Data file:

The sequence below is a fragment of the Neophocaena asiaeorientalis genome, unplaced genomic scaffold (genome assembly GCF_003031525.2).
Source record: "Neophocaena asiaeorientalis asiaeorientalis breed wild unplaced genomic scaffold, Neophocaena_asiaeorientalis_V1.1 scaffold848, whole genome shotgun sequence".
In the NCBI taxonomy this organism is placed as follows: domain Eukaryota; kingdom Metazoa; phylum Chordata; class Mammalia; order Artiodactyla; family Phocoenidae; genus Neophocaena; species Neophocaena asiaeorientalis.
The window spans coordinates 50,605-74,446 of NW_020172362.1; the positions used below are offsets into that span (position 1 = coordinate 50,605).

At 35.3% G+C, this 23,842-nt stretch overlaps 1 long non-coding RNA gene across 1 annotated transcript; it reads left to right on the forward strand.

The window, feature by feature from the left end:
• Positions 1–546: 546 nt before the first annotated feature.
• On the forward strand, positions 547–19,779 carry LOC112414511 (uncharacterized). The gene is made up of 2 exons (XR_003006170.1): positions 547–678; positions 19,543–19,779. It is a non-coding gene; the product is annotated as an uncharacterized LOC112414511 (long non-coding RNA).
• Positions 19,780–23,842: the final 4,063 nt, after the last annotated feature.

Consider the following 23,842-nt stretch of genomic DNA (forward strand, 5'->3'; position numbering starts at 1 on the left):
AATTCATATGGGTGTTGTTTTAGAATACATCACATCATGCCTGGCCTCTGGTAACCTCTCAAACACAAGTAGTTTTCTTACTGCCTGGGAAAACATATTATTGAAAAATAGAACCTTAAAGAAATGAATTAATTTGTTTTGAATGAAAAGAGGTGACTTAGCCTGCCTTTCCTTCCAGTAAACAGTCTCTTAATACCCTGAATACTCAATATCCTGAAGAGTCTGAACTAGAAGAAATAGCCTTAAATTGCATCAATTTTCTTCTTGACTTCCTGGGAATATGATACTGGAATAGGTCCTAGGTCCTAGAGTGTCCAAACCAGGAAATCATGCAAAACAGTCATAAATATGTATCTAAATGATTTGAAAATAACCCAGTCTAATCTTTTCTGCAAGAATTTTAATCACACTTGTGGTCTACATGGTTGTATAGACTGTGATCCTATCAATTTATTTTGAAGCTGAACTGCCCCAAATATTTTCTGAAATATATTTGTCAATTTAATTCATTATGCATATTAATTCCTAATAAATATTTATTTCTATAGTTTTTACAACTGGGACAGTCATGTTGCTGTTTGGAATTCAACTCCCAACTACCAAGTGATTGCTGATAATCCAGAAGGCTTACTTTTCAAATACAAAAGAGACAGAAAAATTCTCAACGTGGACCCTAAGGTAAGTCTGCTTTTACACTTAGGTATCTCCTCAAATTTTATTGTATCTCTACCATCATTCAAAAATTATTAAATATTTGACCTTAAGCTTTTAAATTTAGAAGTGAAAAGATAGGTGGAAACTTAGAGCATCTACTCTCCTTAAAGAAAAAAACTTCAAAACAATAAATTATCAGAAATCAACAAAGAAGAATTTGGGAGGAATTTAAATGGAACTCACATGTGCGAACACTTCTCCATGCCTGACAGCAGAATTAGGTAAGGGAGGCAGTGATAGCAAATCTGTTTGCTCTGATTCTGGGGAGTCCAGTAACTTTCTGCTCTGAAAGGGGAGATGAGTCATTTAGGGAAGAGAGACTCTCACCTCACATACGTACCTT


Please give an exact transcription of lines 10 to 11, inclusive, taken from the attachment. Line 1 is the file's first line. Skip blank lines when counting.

Consider the following 23,842-nt stretch of genomic DNA (forward strand, 5'->3'; position numbering starts at 1 on the left):
AATTCATATGGGTGTTGTTTTAGAATACATCACATCATGCCTGGCCTCTGGTAACCTCTCAAACACAAGTAGTTTTCTTACTGCCTGGGAAAACATATTATTGAAAAATAGAACCTTAAAGAAATGAATTAATTTGTTTTGAATGAAAAGAGGTGACTTAGCCTGCCTTTCCTTCCAGTAAACAGTCTCTTAATACCCTGAATACTCAATATCCTGAAGAGTCTGAACTAGAAGAAATAGCCTTAAATTGCATCAATTTTCTTCTTGACTTCCTGGGAATATGATACTGGAATAGGTCCTAGGTCCTAGAGTGTCCAAACCAGGAAATCATGCAAAACAGTCATAAATATGTATCTAAATGATTTGAAAATAACCCAGTCTAATCTTTTCTGCAAGAATTTTAATCACACTTGTGGTCTACATGGTTGTATAGACTGTGATCCTATCAATTTATTTTGAAGCTGAACTGCCCCAAATATTTTCTGAAATATATTTGTCAATTTAATTCATTATGCATATTAATTCCTAATAAATATTTATTTCTATAGTTTTTACAACTGGGACAGTCATGTTGCTGTTTGGAATTCAACTCCCAACTACCAAGTGATTGCTGATAATCCAGAAGGCTTACTTTTCAAATACAAAAGAGACAGAAAAATTCTCAACGTGGACCCTAAGGTAAGTCTGCTTTTACACTTAGGTATCTCCTCAAATTTTATTGTATCTCTACCATCATTCAAAAATTATTAAATATTTGACCTTAAGCTTTTAAATTTAGAAGTGAAAAGATAGGTGGAAACTTAGAGCATCTACTCTCCTTAAAGAAAAAAACTTCAAAACAATAAATTATCAGAAATCAACAAAGAAGAATTTGGGAGGAATTTAAATGGAACTCACATGTGCGAACACTTCTCCATGCCTGACAGCAGAATTAGGTAAGGGAGGCAGTGATAGCAAATCTGTTTGCTCTGATTCTGGGGAGTCCAGTAACTTTCTGCTCTGAAAGGGGAGATGAGTCATTTAGGGAAGAGAGACTCTCACCTCACATACGTACCTT